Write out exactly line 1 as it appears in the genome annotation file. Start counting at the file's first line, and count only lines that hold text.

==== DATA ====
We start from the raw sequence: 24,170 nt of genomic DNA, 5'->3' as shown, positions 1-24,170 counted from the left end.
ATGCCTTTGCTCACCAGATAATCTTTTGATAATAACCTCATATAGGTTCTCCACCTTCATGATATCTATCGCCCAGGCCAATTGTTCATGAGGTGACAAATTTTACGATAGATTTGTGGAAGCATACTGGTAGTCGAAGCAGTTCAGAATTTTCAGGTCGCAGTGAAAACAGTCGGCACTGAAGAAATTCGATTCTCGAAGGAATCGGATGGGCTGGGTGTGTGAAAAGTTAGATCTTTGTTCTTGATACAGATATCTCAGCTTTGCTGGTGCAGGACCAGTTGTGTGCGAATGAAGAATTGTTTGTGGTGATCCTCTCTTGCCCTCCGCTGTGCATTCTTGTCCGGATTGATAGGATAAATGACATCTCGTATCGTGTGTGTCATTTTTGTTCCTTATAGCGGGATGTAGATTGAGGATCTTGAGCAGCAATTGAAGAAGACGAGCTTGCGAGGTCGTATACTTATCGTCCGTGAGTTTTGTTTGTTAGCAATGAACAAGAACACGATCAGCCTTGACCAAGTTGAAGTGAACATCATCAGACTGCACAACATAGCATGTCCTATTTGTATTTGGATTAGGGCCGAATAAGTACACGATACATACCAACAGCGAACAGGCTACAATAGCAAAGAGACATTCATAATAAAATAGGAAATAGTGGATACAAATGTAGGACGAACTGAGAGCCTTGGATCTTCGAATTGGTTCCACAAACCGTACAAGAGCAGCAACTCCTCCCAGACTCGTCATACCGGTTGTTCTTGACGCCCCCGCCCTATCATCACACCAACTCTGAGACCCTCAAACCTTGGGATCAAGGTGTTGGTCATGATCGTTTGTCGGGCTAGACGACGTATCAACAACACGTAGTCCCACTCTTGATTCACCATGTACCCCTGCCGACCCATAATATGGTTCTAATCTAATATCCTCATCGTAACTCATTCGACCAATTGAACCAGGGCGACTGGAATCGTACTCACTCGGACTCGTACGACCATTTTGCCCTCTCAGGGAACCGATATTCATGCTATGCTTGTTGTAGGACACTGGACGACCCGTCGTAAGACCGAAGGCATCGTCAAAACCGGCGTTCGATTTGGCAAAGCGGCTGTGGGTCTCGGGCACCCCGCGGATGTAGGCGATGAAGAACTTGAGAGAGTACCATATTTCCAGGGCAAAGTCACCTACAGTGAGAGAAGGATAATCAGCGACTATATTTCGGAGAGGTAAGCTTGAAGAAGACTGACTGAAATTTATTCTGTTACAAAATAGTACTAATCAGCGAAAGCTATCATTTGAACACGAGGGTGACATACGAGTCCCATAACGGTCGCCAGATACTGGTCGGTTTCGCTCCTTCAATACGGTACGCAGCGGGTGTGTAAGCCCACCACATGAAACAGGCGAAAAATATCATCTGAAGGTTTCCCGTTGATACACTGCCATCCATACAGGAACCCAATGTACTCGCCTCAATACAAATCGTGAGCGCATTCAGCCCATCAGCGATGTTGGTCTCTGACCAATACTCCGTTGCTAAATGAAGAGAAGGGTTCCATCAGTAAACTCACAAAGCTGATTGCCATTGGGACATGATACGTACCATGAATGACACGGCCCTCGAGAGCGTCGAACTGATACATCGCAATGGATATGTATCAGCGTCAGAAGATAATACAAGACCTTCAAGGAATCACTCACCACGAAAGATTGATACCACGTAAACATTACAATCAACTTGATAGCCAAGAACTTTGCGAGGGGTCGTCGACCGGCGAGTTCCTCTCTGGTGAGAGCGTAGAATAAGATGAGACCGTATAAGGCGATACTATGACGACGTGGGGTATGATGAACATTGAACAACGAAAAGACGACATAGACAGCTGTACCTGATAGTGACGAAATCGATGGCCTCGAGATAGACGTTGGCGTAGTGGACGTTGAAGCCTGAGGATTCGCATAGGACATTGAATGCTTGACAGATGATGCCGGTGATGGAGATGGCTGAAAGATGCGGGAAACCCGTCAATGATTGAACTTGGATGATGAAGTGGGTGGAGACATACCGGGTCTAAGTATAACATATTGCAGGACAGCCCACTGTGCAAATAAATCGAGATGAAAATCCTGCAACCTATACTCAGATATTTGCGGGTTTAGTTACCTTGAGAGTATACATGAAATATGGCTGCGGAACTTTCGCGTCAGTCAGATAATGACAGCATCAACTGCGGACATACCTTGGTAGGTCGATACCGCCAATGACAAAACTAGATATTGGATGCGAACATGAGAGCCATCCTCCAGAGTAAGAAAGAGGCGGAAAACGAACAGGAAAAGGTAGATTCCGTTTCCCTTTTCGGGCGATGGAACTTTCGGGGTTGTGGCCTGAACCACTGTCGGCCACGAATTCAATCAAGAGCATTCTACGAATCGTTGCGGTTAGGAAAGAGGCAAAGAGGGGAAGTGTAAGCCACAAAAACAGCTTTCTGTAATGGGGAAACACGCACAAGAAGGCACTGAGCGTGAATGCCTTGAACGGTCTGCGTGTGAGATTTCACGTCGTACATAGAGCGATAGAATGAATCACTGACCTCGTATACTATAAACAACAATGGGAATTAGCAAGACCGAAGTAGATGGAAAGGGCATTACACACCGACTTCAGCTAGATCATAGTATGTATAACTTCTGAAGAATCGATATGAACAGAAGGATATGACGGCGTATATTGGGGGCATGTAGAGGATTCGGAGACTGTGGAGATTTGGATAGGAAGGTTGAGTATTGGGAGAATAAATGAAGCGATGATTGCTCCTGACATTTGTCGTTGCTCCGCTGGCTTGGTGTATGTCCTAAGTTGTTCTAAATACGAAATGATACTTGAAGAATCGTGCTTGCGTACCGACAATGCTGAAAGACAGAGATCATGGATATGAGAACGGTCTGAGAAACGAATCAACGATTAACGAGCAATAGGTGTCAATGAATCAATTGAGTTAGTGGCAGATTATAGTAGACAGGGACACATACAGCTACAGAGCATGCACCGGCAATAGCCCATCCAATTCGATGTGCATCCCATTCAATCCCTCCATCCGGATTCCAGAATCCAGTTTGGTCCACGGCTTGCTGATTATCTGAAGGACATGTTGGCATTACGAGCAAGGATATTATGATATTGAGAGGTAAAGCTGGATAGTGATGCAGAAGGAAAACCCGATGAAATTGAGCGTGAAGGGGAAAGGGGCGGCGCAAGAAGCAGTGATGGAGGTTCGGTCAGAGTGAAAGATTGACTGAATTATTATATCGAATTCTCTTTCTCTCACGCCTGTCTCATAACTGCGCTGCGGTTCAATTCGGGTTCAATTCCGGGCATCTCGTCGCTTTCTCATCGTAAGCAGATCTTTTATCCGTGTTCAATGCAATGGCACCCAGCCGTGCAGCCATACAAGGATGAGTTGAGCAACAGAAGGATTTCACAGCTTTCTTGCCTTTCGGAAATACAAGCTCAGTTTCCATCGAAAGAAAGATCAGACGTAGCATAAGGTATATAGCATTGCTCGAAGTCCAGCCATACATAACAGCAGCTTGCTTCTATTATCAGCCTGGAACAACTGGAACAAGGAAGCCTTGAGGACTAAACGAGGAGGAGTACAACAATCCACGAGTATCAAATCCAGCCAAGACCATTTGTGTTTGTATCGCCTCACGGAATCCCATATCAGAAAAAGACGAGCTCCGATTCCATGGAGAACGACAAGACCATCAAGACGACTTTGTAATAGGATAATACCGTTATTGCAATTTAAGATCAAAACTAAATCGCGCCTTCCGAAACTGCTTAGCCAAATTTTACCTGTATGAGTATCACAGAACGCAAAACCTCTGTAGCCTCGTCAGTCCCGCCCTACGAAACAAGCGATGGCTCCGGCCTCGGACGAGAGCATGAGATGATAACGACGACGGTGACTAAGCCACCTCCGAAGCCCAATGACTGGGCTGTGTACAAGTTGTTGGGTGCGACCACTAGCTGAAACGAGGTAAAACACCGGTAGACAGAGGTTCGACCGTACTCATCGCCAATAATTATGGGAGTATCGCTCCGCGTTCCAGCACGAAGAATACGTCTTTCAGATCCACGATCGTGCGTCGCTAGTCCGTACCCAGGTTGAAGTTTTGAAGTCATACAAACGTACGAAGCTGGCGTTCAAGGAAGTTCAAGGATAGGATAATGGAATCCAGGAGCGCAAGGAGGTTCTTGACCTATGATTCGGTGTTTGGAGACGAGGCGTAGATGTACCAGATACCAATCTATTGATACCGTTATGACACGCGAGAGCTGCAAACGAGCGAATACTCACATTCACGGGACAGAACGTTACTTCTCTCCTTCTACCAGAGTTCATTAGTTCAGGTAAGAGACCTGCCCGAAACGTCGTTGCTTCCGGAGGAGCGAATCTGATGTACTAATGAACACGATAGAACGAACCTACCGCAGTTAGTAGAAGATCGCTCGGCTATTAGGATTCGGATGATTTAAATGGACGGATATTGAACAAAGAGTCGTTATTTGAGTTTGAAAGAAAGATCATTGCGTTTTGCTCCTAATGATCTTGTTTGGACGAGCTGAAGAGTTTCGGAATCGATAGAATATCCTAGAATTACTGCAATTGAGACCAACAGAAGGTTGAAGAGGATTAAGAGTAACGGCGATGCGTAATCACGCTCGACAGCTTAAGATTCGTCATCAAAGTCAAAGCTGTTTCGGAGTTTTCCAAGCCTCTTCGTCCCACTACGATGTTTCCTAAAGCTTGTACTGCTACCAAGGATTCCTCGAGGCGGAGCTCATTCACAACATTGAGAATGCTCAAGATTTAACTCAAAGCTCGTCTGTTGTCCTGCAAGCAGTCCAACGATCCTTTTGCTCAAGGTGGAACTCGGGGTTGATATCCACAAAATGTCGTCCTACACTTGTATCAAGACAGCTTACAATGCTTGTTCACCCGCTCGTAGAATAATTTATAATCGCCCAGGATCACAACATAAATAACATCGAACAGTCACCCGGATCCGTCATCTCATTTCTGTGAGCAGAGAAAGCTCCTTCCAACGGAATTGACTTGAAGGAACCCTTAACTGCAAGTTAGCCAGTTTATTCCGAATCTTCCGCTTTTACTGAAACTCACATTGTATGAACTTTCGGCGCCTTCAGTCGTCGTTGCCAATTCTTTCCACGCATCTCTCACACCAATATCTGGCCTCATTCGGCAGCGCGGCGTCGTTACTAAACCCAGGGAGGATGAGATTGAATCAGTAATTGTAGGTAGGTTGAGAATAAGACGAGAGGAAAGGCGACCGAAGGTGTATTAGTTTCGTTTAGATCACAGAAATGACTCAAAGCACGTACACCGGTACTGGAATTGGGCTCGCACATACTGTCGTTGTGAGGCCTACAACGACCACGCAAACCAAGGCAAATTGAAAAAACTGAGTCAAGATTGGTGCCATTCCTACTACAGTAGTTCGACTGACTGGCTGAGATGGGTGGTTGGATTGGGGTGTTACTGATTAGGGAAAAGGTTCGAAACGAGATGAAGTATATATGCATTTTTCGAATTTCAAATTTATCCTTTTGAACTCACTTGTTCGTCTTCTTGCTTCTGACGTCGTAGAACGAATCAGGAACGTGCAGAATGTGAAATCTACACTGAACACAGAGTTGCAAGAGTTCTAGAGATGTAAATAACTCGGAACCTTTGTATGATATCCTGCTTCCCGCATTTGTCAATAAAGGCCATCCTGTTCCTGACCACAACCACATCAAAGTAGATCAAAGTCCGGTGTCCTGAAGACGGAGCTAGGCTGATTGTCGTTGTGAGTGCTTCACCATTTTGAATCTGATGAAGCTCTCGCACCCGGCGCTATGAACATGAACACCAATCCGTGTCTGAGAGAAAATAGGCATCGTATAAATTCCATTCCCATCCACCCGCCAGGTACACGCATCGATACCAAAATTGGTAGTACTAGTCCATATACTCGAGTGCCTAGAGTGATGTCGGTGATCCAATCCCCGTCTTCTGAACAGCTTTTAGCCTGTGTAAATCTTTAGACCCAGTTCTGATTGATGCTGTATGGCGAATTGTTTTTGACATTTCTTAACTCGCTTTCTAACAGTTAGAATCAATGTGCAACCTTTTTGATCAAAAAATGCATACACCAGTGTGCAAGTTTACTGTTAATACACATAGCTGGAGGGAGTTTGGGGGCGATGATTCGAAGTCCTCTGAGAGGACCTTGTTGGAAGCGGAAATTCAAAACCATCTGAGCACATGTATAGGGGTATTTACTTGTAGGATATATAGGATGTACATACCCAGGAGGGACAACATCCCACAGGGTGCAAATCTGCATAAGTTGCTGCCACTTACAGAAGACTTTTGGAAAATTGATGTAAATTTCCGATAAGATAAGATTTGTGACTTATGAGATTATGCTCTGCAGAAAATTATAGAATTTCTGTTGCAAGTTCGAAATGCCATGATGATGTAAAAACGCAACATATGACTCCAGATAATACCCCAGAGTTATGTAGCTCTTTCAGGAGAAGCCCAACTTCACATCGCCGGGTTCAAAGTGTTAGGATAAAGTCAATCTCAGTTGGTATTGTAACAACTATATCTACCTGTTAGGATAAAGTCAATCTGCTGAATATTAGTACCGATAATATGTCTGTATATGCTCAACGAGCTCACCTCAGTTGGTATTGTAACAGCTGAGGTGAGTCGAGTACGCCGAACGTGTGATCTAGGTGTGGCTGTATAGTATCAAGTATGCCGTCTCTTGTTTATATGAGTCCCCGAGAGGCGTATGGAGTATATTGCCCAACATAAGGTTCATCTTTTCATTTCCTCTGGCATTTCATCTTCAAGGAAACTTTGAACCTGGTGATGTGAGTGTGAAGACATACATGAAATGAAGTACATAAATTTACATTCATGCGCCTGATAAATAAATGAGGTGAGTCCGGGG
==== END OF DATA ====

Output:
We start from the raw sequence: 24,170 nt of genomic DNA, 5'->3' as shown, positions 1-24,170 counted from the left end.